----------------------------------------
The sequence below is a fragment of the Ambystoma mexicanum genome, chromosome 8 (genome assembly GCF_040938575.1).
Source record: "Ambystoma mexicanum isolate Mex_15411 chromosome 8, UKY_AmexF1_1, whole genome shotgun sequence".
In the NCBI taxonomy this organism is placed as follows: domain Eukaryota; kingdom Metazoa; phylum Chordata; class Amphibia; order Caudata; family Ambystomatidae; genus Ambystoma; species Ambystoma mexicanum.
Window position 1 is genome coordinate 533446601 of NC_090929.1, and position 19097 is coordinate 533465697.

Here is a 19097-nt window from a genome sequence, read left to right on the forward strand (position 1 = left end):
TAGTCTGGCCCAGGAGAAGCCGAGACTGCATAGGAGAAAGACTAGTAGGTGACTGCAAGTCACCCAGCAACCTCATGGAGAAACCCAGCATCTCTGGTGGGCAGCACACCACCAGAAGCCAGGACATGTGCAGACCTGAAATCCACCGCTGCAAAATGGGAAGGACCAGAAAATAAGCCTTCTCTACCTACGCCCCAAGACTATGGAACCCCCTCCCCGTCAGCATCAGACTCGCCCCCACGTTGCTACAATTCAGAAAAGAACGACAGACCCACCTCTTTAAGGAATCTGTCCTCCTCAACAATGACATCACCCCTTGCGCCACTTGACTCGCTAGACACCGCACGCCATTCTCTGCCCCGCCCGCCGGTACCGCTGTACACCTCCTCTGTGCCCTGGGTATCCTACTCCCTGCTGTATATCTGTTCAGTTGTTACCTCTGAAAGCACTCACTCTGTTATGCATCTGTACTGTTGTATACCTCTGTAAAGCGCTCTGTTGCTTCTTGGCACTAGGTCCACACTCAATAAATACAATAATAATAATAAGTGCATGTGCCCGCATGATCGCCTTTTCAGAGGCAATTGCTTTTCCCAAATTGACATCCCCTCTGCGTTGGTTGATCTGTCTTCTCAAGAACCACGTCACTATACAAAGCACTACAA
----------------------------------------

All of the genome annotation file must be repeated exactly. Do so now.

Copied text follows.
The sequence below is a fragment of the Ambystoma mexicanum genome, chromosome 8 (genome assembly GCF_040938575.1).
Source record: "Ambystoma mexicanum isolate Mex_15411 chromosome 8, UKY_AmexF1_1, whole genome shotgun sequence".
In the NCBI taxonomy this organism is placed as follows: domain Eukaryota; kingdom Metazoa; phylum Chordata; class Amphibia; order Caudata; family Ambystomatidae; genus Ambystoma; species Ambystoma mexicanum.
Window position 1 is genome coordinate 533446601 of NC_090929.1, and position 19097 is coordinate 533465697.

Here is a 19097-nt window from a genome sequence, read left to right on the forward strand (position 1 = left end):
TAGTCTGGCCCAGGAGAAGCCGAGACTGCATAGGAGAAAGACTAGTAGGTGACTGCAAGTCACCCAGCAACCTCATGGAGAAACCCAGCATCTCTGGTGGGCAGCACACCACCAGAAGCCAGGACATGTGCAGACCTGAAATCCACCGCTGCAAAATGGGAAGGACCAGAAAATAAGCCTTCTCTACCTACGCCCCAAGACTATGGAACCCCCTCCCCGTCAGCATCAGACTCGCCCCCACGTTGCTACAATTCAGAAAAGAACGACAGACCCACCTCTTTAAGGAATCTGTCCTCCTCAACAATGACATCACCCCTTGCGCCACTTGACTCGCTAGACACCGCACGCCATTCTCTGCCCCGCCCGCCGGTACCGCTGTACACCTCCTCTGTGCCCTGGGTATCCTACTCCCTGCTGTATATCTGTTCAGTTGTTACCTCTGAAAGCACTCACTCTGTTATGCATCTGTACTGTTGTATACCTCTGTAAAGCGCTCTGTTGCTTCTTGGCACTAGGTCCACACTCAATAAATACAATAATAATAATAAGTGCATGTGCCCGCATGATCGCCTTTTCAGAGGCAATTGCTTTTCCCAAATTGACATCCCCTCTGCGTTGGTTGATCTGTCTTCTCAAGAACCACGTCACTATACAAAGCACTACAA